Leonard Cohen at Waldbühne Berlin
By Sascha Krieger
In the end, he bows to the curfew set on concerts at Berlin’s Waldbühne amphitheater. So the set of encores is cut short, the tongue in cheek fooling around with the audience that is I Tried to Leave You is cut and the concert ends on the Drifters cover Save the Last Dance for Me. It is a fitting ending, a good-bye that is not a farewell but a hope we might see each other again, we, the „friends“, the humble man on the stage keeps calling us. And it ends what has essentially been a three-and-a-half hour dance, from the opener Dance Me to the End of Love via the regular set closer Take this Waltz to this borrowed but perfectly swinging and lighthearted ending. Leonard Cohen, the 77-year old who never wanted to be a pop song, who was first successful as a novelist and poet has long made his peace with having become exactly this, a song poet, a singing poet. And a dancing one, as he skips and jumps on and off stage, as he takes the audience in his arms and dances them through more than 40 years of songs, sad ones and thoughtful ones, the angry and the playful, the melancholy and the joyful. For Cohen, the master of melancholy has long adapted a relaxed wise-old-man look at life, as his hard cold baritone grew into a deep, warm bass. Not all is good by far but not all is bad either. And so we dance with him through the decades, seriously and with a wink at one or the other youthful bitterness. A Leonard Cohen concert is time travel at its most fulfilling and one that ends right here and right now. This old man is anything but tired leaving his audience as wide awake as could be.
Cohen’s set spans his entire career – from the bitter early hit Suzanne, which played by his excellent band and wonderful backing vocalists (among them Sharon Robinson, co-writer of many a Cohen song) to his current album Old Ideas. And as the record is a sometimes bitter, sometimes sad but often satisfied look back at past mistakes and loves long gone, so is the concert. All the women are there, Suzanne, Marianne, Jane, Alexandra, the Sisters of Mercy, even the Gypsy Wife, serenaded by this old lover of women, this searcher for love and of the truth it promises. There is Anthem and there is Hallelujah and in a way, a Leonard Cohen concert is something of a mass, a service to the god of love and that of music – in the Tower of Song or the sacred song he mentions in Hallelujah. The quasi-political is there, in The Future, in Democracy or in the soft and tender The Partizan. Old friends – what he calls his audience could well be said about his songs, songs full of memories for many, songs that still speak to us.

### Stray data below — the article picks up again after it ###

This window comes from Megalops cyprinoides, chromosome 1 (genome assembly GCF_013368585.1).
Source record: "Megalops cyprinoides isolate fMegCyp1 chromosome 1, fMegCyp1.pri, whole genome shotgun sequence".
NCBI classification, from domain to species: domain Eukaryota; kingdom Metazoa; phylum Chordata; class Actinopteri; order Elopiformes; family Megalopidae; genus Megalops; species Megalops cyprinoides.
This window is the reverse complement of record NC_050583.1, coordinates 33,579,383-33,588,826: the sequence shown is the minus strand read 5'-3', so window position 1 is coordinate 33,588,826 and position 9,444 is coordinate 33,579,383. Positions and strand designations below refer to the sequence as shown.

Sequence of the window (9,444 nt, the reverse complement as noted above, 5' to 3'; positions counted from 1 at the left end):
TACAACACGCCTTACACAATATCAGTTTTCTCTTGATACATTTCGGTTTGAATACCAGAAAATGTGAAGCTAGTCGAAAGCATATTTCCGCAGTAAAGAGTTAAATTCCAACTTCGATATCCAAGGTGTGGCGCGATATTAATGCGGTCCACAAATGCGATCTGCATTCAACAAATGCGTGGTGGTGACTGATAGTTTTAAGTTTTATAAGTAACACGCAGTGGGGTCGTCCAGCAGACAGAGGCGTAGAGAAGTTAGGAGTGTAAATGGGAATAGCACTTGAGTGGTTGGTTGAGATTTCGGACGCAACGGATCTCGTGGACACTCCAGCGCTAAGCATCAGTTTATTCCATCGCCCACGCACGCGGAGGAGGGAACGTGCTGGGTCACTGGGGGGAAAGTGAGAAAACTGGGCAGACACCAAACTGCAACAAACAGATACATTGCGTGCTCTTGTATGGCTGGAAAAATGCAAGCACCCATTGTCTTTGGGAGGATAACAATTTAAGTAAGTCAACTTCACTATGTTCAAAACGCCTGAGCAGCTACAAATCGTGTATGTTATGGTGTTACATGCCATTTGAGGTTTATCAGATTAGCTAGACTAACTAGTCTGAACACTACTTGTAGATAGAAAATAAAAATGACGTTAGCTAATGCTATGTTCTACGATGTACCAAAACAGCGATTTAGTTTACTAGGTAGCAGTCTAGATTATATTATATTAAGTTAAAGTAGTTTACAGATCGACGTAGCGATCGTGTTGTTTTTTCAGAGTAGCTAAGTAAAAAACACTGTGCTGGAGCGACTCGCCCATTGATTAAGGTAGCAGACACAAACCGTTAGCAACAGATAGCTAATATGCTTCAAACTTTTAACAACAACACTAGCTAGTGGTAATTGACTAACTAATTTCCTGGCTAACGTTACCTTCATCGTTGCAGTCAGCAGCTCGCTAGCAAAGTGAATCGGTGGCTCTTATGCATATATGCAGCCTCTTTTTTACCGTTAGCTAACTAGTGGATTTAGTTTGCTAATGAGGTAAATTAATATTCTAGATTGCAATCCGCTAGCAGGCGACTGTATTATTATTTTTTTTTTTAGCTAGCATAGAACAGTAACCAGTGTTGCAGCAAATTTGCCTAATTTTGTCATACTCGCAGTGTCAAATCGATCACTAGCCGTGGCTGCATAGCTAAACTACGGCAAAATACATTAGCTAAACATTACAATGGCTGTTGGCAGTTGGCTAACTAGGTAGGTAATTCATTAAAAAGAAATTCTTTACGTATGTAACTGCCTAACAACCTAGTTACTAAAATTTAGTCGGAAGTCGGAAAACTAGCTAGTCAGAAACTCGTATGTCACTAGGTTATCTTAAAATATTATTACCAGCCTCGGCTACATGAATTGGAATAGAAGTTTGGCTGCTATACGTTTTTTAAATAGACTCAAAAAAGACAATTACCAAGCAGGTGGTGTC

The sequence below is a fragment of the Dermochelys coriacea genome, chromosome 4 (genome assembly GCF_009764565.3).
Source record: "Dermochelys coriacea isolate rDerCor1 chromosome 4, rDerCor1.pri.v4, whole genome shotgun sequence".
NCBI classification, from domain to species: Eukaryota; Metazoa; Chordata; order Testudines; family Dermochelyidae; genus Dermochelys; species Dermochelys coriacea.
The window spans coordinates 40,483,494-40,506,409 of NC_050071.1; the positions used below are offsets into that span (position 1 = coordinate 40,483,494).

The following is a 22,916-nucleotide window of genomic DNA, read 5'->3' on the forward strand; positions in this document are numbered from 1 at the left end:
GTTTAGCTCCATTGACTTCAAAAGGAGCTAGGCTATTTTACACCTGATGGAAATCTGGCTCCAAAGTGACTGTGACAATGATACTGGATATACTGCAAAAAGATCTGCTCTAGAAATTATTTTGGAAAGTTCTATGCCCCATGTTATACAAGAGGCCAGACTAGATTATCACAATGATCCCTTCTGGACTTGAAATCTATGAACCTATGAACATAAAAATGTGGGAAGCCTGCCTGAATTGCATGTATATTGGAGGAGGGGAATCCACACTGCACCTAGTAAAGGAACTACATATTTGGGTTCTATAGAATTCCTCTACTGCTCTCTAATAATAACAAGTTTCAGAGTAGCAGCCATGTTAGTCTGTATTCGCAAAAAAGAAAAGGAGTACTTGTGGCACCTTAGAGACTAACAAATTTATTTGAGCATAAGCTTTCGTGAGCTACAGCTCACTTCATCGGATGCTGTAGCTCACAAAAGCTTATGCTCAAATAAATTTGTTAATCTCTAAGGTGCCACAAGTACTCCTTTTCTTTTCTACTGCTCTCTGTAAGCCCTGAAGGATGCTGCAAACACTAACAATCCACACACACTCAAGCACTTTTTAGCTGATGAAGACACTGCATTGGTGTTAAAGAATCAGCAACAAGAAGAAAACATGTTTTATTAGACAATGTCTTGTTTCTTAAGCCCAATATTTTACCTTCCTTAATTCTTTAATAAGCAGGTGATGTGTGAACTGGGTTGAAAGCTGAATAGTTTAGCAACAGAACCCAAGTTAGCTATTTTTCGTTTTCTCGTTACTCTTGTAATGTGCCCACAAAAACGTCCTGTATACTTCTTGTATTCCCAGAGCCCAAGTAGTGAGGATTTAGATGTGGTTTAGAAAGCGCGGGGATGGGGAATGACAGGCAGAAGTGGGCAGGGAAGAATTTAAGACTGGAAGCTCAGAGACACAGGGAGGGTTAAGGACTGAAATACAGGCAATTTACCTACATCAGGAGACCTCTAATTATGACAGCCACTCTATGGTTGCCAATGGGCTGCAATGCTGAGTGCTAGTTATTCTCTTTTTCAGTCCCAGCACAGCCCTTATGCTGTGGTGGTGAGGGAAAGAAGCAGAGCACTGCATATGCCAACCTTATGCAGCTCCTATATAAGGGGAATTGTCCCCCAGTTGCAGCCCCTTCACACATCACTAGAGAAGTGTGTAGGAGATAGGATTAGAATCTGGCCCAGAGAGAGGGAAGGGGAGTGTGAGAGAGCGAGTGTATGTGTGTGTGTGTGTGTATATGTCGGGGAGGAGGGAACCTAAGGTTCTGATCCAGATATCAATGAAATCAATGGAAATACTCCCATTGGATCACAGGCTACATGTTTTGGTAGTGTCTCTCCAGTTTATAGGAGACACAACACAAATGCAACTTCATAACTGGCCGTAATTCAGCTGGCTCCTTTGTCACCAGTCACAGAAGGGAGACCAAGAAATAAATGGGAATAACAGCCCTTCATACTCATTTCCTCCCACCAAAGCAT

For first and foremost, Leonard Cohen is a poet of humanity, the human mind and body with all their flaws and weaknesses. A frail-looking but very lively and agile old man is celebrating the good and the band, the successes and the many many errors and sometime he seems flustered to be on the stage with his fine musicians and perhaps even to still be here. Often his eyes are closed when singing, almost conjuring up those older or younger ghosts of songs and making them appear briefly as if in the flesh before our eyes.He goes down to the knees as his songs are often prayers, not so much to a god than to all of us, humankind which, himself included, might well do better but should at the very least keep trying. In one recent song, Cohen describes himself as „a lazy bastard living in a suit“. This is one of the few things he is not – this magician, priest, poet, prophet and, most importantly, lover. Do not worry, Leonard, we will always save the last dance for you.